A small percentage of the 2017 North Coast winegrape crop was still on the vines when wildfires raged in Sonoma, Napa, Mendocino, Lake and Solano counties early last month.
But laboratories in the region have been busy undertaking the tricky task of gauging how much, if any, of the smoke that filled the air for days made it into the remaining grapes, and winemakers are weighing what to do with the results.
More than 90 percent of the grapes in Napa and Sonoma county had been harvested by the time the fires erupted Oct. 8–9. The remainder was later-ripening varieties such as Napa Valley’s prized cabernet sauvignon, and about three-quarters of that already had been brought in. Smoke significantly reduced air quality for more than a week and a half downwind of the flames.
The fires killed 43, destroyed thousands of homes and buildings, including 15 wineries, and scorched more than 100,000 acres before being totally contained Oct. 31.
But one of the immediate questions in Wine Country has been what impact will the smoke have on the world-class wine the region is known for. Science on “smoke taint,” or noticeable smoky aromas and flavors in wine, has been evolving for a decade and a half, led by researchers in Australia, where wildfires near winegrowing areas are frequent. Out of that work plus experience from the North Coast after the Mendocino County fires of 2008 have come tests that can be done on grapes in the vineyard, juice at the crushpad and wine in the vintner’s cellar.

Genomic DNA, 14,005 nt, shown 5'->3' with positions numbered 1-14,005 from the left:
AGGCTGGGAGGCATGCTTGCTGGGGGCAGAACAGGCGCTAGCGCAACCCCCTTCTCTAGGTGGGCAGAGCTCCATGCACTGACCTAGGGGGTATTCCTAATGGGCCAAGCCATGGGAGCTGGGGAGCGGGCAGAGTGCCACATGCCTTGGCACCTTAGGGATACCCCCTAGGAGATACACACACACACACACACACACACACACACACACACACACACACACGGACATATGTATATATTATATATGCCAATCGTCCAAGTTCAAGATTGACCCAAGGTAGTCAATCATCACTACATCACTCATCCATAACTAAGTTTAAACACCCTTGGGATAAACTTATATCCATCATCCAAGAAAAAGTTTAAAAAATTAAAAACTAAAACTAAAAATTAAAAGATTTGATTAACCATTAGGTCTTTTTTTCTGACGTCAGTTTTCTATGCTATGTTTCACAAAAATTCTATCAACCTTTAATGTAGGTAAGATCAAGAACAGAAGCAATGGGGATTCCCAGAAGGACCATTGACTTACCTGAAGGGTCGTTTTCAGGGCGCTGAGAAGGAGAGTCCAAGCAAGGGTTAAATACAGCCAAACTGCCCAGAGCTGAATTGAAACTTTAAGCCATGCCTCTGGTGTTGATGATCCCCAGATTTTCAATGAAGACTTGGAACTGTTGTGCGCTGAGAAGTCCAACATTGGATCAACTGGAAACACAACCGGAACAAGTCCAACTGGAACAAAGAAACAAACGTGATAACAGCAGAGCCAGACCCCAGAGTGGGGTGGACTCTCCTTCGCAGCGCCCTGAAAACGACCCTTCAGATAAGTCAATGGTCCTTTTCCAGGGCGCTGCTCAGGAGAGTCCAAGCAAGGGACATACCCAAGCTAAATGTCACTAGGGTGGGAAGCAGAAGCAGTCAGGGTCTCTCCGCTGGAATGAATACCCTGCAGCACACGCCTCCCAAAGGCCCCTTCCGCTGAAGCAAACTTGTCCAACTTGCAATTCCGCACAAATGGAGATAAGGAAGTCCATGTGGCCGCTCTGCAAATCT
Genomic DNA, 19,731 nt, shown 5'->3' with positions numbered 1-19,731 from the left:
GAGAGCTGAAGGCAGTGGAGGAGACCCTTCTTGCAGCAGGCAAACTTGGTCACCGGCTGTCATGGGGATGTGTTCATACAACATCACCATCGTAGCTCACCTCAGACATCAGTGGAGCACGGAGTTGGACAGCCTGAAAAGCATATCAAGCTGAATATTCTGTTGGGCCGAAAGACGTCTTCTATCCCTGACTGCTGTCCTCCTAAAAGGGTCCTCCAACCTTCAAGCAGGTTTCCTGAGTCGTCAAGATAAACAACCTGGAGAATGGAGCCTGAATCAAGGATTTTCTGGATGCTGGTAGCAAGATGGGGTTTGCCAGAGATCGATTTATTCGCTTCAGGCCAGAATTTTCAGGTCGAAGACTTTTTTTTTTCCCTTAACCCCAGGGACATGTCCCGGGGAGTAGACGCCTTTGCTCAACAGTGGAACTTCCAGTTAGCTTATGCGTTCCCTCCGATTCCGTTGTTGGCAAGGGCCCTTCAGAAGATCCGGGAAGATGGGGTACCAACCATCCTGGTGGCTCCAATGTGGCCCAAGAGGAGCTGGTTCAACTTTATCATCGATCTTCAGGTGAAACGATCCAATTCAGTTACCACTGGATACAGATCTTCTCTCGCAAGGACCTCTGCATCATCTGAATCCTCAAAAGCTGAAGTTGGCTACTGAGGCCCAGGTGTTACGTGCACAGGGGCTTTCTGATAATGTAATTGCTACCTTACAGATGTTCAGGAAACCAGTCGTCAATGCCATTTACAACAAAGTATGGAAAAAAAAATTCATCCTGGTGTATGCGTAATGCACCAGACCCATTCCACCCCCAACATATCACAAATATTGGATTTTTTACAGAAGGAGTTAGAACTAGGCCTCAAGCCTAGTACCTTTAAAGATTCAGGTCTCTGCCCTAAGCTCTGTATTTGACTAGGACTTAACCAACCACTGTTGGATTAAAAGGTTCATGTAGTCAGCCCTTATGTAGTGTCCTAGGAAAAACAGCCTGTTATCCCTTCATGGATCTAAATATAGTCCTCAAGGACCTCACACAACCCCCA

“Since the fires, we’re going 24/7,” said José Santos, president of Enartis’s Windsor-based Vinquiry laboratory, which has branches in St. Helena and on the Central and South California Coast.
In the first days of the North Coast fires, his labs were receiving more than 200 samples a day. The recommended sample size is five to seven vine branches or, better, 200–300 grape berries, taken from representative areas of a block or whole vineyard. Because the samples each take 30–40 minutes for the equipment to analyze, the staff has been going as far as setting them for analysis overnight, getting results in the morning.
Adding to the backlog are samples that have been pouring in from winegrowing regions in Oregon, Washington and British Columbia, Santos said.
WAIT AND SEE
Wineries have been sending in grape samples from suspect vineyards. Some have rejected deliveries of fruit with results that suggest a problem. That’s because the problem components of smoke concentrate in the skins. Other vintners have taken a wait-and-see approach because of the complexity of connecting test results with unwanted smokiness in finished wine.
“The degree of taint, if any, is still being determined, as the juice results usually tend to trend lower than those past fermentation,” said Randy Ullom, winemaster for Kendall-Jackson.
That’s because the process of fermentation unlocks the chemical compounds associated with the smells and tastes of burned wood, such as “smoky,” “burnt,” “bacon,” “medicinal” or “ash.” That’s because the enzymatic action of the yeasts during fermentation and hydrolysis from the wine’s acids unbind these phenolic compounds from sugars in the juice, according to Santos.
Depending on a given wine’s acidity, complexity and other factors, wine made from grapes or juice with low proportions of indicator freed volatile phenols in the grapes or juice may have higher proportions of the freed form — detectable to the palate and nose — after alcoholic fermentation in several months, he said.